The Locust Fork News-Journal : "Thousands of People Along the Gulf Coast Suffer ‘BP Crud’"
An excerpt from the story:
The Washington Post was given an opportunity for first, exclusive rights to publish this story today, but took a pass “because of the complicated nature of this story and our concerns that it’s too early to judge the real health effects.”
When the Deepwater Horizon oil rig blew up in the Gulf of Mexico on April 20, Robin Young, a 47-year-old director of guest services for a property management company in Orange Beach, Alabama, was gearing up for what promised to be the best tourist season on the coast in years. From the city of New Orleans to the Florida panhandle, communities were finally starting to feel like they were recovering from the devastation left in the wake of Hurricanes Katrina and Ivan.
Since suffering a debilitating bout of what locals are calling the “BP Crud,” however, like thousands of other people along the coast due to their exposure to the oil and chemical dispersants, she is now part of a growing community of activists along the coast who are worried about their health.
Just a few days after BP’s oil made landfall along the Alabama Gulf Coast in June, Ms. Young’s symptoms started with “a fiery, burning sore throat,” she said. Then came the horrible, constant cough, followed by an achy feeling much like a severe flu virus — and a lethargy that kept her in bed for two weeks solid. Her memory started playing tricks on her, and her motor skills and even hand-to-eye coordination went south.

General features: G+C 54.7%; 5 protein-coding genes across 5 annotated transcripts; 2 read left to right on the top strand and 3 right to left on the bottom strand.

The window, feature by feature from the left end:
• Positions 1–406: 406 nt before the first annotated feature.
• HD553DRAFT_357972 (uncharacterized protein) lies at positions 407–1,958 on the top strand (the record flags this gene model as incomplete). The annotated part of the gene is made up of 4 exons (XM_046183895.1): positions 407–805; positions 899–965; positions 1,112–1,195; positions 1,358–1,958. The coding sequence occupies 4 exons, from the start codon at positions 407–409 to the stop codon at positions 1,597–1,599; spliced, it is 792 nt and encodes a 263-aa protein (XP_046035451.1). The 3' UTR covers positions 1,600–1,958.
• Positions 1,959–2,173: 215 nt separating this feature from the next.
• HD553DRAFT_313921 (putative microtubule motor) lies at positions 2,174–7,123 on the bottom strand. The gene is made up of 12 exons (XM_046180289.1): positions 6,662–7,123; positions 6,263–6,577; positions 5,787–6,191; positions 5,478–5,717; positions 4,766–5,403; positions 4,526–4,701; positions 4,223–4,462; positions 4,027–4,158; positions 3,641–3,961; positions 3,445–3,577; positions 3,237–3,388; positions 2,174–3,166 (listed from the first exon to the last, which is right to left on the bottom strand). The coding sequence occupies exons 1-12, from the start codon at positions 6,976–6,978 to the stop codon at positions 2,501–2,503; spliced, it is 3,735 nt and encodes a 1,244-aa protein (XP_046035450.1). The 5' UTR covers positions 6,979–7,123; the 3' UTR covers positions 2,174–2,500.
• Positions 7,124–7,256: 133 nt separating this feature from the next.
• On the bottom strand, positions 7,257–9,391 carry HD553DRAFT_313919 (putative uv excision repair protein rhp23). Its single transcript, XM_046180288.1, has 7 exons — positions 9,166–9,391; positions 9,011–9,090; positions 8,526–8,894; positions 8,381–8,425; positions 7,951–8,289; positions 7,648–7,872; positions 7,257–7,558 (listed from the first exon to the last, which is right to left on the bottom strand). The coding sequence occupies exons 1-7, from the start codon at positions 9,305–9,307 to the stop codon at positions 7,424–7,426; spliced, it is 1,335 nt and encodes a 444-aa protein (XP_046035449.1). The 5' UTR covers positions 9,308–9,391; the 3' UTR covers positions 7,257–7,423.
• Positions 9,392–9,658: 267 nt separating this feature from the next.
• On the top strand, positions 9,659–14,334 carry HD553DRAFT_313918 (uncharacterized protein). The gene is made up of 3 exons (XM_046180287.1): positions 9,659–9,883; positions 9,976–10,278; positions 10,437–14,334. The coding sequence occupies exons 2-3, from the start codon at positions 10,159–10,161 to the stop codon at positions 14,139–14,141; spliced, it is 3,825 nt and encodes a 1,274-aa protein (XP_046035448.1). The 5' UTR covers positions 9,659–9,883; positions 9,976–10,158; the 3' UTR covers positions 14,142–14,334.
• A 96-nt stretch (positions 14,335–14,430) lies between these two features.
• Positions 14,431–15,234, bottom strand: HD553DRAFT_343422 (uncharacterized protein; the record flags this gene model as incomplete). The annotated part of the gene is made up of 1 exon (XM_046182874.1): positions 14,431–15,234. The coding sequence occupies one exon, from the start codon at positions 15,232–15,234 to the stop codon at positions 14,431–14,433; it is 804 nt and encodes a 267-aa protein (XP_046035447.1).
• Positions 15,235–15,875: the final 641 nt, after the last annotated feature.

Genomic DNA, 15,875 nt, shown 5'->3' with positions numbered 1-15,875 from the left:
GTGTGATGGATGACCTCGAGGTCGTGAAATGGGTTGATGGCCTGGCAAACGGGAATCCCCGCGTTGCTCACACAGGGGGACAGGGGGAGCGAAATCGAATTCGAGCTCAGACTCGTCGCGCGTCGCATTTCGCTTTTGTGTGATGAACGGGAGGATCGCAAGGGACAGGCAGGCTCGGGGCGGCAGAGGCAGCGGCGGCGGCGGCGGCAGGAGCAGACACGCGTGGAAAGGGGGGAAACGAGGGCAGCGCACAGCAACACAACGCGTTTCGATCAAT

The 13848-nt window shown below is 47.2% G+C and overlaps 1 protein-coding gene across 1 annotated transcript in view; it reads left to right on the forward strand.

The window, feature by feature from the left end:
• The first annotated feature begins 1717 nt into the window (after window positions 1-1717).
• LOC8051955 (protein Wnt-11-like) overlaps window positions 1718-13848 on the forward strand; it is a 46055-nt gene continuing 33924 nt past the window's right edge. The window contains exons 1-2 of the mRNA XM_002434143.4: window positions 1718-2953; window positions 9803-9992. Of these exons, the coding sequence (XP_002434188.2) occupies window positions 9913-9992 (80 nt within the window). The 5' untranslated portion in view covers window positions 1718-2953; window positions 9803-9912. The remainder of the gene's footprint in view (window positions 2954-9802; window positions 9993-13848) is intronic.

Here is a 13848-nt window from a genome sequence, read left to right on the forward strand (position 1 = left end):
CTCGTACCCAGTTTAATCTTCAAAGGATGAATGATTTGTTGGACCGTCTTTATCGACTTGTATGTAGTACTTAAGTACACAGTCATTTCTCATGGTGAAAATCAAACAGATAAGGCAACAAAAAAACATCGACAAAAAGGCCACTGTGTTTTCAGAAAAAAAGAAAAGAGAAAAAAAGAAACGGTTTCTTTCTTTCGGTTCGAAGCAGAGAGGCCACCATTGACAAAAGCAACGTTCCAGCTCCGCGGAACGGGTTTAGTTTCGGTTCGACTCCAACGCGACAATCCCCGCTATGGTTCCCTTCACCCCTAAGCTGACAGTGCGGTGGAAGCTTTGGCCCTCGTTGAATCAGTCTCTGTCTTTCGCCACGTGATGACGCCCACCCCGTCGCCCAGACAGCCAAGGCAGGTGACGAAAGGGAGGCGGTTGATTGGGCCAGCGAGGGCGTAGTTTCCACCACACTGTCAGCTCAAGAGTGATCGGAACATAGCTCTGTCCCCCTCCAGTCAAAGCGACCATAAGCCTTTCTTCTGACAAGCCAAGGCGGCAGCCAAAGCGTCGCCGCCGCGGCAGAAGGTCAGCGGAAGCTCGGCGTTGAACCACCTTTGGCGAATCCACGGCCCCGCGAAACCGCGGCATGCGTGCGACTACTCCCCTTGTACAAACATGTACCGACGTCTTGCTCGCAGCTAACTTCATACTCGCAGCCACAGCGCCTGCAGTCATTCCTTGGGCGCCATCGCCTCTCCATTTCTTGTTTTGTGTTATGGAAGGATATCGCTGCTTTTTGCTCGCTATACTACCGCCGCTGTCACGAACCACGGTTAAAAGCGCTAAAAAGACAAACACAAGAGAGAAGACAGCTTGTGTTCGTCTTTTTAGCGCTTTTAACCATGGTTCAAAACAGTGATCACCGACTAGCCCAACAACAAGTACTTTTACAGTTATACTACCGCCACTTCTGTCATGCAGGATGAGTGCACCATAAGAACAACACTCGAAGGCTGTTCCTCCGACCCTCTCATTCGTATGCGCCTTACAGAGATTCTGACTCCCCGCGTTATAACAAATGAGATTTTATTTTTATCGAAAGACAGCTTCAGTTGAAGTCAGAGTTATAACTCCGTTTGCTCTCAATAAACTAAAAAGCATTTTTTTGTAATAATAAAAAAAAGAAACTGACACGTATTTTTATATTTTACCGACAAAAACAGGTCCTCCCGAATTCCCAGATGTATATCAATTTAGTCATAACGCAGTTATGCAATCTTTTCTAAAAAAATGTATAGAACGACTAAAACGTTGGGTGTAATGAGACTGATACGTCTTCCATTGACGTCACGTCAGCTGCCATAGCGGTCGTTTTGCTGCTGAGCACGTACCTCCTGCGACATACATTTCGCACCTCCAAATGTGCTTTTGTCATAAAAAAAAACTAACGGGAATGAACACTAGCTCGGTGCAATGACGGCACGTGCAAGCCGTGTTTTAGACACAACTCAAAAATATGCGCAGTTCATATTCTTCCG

She started communicating with other sick folks over the Internet, and attending local meetings with corporate and government officials. At one meeting early on, she asked for a show of hands in a room of maybe 400 people to see how many had suffered symptoms similar to hers.
“Half the people in the room raised their hands,” she said in an interview at her cottage right next to the Intercoastal Waterway, which was polluted with oil and chemicals at the height of the disaster. Clearly, this was not some isolated event unrelated to the oil rig blowout.